Brad Pitt Explains Making ‘Moneyball’ Without Steven Soderbergh

Pitt tells MTV News it was studio's call to tap new director Bennett Miller, who proved to be right man for the sports flick.

Steven Soderbergh had nothing if not grand ambitions for his take on “Moneyball.”

“I hope it sets a new standard,” he told MTV News in the spring of 2009. “Hopefully, anybody who makes a sports movie from now on is going to have to grapple with this.”

Soderbergh’s plan for the adaptation of Michael Lewis’ best-selling book about the 2002 Oakland A’s included re-creating the bowels of Oakland Coliseum and casting ballplayers and coaches to play their big-screen counterparts. The filmmaker also proposed, most ambitiously (and probably a bit bizarrely), the use of an Oracle-like persona, based on the legendary statistician Bill James, presented as an animated character and commissioned with narrating the action.

Grand stuff, no doubt, but also perhaps not the stuff that would lead anyone beyond sports nuts and movie nerds to buy tickets to check it out. And so Sony pulled the plug on the production days before filming was to begin. “Moneyball” appeared to be dead. But at the suggestion of Catherine Keener, Sony tapped Bennett Miller, who had worked with Keener on “Capote,” to helm the picture.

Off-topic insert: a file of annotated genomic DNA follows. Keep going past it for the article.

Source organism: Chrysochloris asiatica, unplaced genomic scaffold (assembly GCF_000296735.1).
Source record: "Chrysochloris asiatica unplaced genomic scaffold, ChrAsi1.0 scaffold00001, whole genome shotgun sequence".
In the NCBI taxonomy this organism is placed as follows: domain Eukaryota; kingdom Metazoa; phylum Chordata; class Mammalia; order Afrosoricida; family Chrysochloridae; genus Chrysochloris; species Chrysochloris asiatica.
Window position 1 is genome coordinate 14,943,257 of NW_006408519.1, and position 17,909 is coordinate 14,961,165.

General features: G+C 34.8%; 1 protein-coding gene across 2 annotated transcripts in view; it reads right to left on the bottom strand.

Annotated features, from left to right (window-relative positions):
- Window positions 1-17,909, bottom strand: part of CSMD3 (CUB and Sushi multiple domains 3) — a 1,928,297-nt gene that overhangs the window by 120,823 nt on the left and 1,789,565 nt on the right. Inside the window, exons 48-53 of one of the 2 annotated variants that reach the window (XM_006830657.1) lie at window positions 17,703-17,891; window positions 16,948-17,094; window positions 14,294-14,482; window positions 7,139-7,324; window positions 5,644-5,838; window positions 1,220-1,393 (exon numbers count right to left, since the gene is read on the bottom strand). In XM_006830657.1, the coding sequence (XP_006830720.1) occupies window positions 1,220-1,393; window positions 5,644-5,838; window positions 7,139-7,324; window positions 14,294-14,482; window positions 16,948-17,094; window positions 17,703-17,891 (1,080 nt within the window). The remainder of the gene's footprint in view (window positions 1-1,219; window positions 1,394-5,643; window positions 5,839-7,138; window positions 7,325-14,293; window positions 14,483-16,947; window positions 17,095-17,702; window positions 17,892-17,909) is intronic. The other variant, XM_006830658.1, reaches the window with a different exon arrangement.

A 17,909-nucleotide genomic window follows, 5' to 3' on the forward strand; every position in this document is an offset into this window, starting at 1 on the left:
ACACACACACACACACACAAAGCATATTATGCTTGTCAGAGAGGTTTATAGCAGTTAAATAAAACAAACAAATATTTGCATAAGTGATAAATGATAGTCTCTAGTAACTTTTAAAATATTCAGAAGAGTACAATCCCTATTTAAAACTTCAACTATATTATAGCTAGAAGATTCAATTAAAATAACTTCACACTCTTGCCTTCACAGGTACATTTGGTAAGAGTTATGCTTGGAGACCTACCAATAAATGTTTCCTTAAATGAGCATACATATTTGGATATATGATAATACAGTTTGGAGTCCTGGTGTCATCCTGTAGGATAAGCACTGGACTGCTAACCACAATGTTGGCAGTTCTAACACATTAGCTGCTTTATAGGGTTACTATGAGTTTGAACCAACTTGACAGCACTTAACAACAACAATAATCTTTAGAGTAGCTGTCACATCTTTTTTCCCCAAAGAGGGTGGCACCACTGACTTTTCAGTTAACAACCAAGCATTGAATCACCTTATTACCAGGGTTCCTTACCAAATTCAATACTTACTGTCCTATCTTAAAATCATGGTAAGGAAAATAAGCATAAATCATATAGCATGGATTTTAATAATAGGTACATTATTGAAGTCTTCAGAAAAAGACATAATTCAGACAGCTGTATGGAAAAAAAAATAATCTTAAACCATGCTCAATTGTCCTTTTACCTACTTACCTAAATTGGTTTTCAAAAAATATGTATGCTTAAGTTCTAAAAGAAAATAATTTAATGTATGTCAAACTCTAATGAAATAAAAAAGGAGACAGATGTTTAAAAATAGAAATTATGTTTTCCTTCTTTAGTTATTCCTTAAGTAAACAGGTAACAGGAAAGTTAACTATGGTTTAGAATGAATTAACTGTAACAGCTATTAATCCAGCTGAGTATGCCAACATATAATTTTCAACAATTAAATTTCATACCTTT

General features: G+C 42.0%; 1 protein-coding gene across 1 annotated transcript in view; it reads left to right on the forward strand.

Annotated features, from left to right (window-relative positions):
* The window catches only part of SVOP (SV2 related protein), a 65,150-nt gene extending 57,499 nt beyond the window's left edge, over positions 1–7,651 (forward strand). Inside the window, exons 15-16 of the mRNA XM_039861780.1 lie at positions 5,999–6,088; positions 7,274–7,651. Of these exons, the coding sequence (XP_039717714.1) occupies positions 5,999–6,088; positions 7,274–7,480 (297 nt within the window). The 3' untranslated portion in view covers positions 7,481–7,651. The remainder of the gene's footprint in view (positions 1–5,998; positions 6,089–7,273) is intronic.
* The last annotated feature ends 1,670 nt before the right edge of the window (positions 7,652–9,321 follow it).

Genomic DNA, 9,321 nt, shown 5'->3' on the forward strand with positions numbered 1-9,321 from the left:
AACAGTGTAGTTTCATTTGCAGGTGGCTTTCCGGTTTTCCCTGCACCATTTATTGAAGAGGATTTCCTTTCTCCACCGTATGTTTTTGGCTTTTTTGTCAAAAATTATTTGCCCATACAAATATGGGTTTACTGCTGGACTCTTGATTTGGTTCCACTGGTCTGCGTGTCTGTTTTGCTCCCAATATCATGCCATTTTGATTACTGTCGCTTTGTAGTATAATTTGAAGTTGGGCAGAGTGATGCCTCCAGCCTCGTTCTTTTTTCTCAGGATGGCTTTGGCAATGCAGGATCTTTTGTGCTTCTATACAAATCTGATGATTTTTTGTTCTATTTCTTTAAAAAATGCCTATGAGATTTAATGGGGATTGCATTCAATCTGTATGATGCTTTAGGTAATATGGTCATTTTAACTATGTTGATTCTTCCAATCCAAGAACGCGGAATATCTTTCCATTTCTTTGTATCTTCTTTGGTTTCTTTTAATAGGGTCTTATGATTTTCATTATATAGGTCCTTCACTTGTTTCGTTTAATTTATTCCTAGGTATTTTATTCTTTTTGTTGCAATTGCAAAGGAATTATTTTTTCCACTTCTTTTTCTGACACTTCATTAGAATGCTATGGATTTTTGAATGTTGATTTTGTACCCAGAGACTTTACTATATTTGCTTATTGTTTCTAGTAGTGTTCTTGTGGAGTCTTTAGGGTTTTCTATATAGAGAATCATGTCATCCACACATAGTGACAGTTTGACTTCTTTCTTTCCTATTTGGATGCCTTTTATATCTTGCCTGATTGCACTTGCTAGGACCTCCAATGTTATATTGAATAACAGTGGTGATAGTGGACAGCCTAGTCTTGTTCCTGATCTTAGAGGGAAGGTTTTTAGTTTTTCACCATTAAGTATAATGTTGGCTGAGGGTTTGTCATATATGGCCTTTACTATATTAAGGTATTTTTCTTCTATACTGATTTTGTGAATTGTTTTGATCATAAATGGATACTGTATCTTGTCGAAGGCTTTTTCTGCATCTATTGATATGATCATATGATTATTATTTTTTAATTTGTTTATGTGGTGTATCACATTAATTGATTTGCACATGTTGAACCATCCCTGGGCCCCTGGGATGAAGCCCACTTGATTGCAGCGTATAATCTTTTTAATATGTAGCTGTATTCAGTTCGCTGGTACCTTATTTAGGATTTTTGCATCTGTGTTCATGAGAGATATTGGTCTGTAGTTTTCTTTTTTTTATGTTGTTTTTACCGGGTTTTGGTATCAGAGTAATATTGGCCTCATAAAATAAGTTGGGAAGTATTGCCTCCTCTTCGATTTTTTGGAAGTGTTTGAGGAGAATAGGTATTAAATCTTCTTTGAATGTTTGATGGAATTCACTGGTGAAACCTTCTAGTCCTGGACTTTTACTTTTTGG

Years later, with the movie set to hit theaters on Friday, star Brad Pitt has no doubt Miller was the perfect guy for the job. “I think it is the right way to do ‘Moneyball.’ Soderbergh was really heading in the same direction, in a sense,” Pitt told MTV News.

Sort of. Miller’s version certainly doesn’t have an animated Bill James. We have a feeling Pitt would have been keen to move forward with Soderbergh, with whom he’s worked on the “Ocean’s Eleven” films. But it wasn’t Pitt’s call, and he’s no doubt correct that Miller delivered a top-notch sports flick.

“That was a studio call,” Pitt said of pushing Soderbergh out. “And, man, we want to get the thing going! We didn’t have a choice but to remount it in some way. … [We] sat down with Bennett and we were just talking the same language. Just love the ’70s films. What you’ll see about Bennett is he’s a very, very bright and thoughtful man and deals with Socratic thought and was a documentarian and all these things that led nicely to the telling of these stories.”

Check out everything we’ve got on “Moneyball.”

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